Not My Job: Surgeon General Vivek Murthy Gets Quizzed On 'General Hospital'
PETER SAGAL, HOST:
And now the game where we ask important people about unimportant things. It's called Not My Job. When this country was founded centuries ago, our surgeons were aimless, wandering here and there with no discipline or order. Then the country created the office of surgeon general, the commander of all surgeons everywhere.
SAGAL: He makes sure their surgical scrubs have sharp creases and their scalpels shine like the sun. Vivek Murthy is the youngest surgeon general in our nation's history. He is right here in uniform, and we welcome him to WAIT WAIT ...DON'T TELL ME.
SAGAL: Dr. Murthy, it is a pleasure to see you here.
VIVEK MURTHY: Thank you, Peter.
SAGAL: So first of all, this is true. You are the youngest surgeon general.
MURTHY: So actually, I'm not.
SAGAL: No, you're not?
MURTHY: I'm not. It's a common misconception. But in fact, the very first surgeon general, John Woodworth, was younger than I was. He was in his early 30s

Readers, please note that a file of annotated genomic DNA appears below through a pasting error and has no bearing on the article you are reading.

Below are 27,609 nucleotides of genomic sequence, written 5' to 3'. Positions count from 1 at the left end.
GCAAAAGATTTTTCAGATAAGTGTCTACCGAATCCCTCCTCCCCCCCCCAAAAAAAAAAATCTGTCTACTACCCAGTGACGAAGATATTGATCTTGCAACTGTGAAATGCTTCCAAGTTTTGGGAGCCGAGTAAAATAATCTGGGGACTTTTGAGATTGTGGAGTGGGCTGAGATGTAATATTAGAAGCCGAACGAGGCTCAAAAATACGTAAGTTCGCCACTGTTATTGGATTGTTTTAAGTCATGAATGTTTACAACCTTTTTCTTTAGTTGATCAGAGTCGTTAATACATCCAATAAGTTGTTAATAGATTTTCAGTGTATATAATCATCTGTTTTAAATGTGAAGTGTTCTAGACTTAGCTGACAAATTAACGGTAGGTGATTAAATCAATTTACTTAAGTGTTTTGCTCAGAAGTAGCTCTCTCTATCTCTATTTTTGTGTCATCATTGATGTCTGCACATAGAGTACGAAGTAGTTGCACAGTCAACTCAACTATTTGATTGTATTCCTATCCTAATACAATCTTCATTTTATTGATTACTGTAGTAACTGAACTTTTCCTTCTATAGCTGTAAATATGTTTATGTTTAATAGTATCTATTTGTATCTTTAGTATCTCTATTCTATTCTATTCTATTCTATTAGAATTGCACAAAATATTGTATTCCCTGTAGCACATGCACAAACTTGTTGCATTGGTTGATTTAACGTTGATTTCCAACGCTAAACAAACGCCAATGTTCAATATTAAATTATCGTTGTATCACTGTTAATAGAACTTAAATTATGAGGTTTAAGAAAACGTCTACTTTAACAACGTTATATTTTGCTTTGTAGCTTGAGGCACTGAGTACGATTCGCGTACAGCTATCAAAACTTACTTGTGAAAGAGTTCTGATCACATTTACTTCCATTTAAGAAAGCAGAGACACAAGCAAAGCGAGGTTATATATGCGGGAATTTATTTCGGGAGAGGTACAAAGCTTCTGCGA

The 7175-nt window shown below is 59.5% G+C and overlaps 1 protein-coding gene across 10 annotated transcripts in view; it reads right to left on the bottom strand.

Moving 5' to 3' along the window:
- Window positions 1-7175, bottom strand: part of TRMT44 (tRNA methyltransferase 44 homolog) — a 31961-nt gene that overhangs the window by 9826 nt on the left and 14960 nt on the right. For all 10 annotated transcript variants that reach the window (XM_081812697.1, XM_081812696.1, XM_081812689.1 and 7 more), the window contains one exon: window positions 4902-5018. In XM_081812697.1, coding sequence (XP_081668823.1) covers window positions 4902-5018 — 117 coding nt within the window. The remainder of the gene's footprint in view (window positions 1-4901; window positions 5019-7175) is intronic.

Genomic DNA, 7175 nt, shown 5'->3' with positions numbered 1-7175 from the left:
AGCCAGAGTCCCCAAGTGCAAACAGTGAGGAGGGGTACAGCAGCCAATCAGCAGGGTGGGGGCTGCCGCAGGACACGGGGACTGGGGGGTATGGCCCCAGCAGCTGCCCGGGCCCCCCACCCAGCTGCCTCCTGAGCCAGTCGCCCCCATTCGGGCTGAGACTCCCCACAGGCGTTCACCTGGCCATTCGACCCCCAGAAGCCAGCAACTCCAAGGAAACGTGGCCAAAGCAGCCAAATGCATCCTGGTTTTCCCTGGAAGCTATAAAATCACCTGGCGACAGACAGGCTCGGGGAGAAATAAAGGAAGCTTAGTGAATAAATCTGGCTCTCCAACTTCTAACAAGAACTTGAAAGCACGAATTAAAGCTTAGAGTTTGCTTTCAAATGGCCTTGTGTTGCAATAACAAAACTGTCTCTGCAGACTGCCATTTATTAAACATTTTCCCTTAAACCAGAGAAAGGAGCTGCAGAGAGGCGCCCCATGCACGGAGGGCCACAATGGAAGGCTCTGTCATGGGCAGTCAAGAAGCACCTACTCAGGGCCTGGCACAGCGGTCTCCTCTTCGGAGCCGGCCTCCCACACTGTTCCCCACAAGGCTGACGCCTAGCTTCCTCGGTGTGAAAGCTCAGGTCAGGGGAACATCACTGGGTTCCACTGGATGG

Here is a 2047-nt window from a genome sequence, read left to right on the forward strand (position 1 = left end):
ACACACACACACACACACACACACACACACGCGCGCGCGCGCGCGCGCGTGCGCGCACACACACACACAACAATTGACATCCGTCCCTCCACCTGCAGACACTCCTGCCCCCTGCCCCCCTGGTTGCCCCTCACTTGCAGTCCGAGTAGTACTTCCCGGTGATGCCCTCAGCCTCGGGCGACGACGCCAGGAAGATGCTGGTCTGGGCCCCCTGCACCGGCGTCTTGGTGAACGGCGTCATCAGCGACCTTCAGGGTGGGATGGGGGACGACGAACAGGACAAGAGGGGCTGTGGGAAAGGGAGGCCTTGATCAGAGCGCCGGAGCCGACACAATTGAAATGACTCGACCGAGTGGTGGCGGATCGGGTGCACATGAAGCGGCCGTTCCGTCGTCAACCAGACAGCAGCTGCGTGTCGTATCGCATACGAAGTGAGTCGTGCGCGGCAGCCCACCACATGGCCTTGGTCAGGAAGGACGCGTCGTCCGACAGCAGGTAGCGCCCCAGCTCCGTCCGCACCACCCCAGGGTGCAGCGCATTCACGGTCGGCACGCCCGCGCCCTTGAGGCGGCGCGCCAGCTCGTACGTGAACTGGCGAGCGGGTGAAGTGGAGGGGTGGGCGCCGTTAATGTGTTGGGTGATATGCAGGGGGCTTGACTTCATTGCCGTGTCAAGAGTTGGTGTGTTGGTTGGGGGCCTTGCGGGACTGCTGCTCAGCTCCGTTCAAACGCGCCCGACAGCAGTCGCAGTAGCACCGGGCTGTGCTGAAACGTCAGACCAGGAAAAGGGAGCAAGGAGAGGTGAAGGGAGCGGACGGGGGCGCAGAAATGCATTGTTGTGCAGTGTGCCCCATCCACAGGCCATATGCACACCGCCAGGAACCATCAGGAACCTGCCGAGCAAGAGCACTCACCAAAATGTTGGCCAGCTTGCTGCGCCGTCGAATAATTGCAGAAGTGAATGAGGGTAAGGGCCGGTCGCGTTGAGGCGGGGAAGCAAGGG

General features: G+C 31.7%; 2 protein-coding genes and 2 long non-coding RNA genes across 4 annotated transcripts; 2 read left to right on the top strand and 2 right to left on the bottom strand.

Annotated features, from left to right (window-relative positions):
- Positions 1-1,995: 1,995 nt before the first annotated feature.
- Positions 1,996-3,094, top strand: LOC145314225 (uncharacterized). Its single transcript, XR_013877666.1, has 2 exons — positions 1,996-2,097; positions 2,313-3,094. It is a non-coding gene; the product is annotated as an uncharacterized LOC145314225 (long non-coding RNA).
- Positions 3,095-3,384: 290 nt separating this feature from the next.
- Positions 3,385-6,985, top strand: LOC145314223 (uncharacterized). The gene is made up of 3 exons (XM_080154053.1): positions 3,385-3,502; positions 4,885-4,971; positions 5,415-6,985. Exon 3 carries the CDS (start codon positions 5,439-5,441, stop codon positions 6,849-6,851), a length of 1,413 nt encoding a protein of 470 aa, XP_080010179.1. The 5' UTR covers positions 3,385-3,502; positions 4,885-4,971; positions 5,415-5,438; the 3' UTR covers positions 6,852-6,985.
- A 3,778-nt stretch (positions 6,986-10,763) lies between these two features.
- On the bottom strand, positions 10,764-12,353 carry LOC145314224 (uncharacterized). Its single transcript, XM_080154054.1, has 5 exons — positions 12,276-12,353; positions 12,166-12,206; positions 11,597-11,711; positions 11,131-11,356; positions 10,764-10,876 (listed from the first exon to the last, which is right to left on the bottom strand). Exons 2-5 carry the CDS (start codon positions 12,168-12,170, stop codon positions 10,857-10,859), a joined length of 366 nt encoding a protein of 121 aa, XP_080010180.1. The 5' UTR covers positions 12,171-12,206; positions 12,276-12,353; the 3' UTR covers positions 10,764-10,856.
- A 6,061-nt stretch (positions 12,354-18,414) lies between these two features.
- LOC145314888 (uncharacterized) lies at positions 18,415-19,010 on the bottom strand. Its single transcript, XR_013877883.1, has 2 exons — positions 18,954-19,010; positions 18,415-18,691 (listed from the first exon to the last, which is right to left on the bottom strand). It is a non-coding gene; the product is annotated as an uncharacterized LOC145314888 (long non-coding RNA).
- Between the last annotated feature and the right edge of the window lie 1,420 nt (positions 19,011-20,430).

PAULA POUNDSTONE: He was 5.
SAGAL: He in his early 30s. And how old are you, sir?
MURTHY: I just turned 38 a couple weeks ago.
SAGAL: That exciting, happy birthday.
MURTHY: Thank you.
SAGAL: And when you turn 40, will they give you the uniform with the long pants?
SAGAL: Not that that's not an adorable look for you, sir. You're a doctor. You're in Boston doing important work. How did you - how did you find out they wanted you to be surgeon general?
MURTHY: Well, I was called by a representative from the White House. And I was actually picking up my dry cleaning, believe it or not. And my phone rang. And I didn't recognize the number and actually was not planning to pick it up. And at the last minute, I just said, hey, what the heck and picked it up. And I'm glad I did.
ADAM FELBER: Do you think that if you didn't, they would've just gone on to the next guy on the list?
SAGAL: If you hadn't picked it up, Dr. Phil would be the...
SAGAL: Thank you, sir. I'm very grateful. And were you concerned that your extreme youth would keep you from being able to grow the required Everett Koop-style beard?
SAGAL: 'Cause I noticed it hasn't come in quite well yet.
MURTHY: Well, I will tell you, being Indian-American, I have tremendous potential to grow facial hair.
SAGAL: Well, that's true. You have that club in your bag. Speaking as a Jew, you and me both, brother.
POUNDSTONE: Speaking as an aging woman...
SAGAL: I think...
POUNDSTONE: There's no shame in being human.
SAGAL: So what does the surgeon general do other than put warning labels on things?
MURTHY: You know, I'm so glad you asked.
SAGAL: I - I'm glad you're here to answer.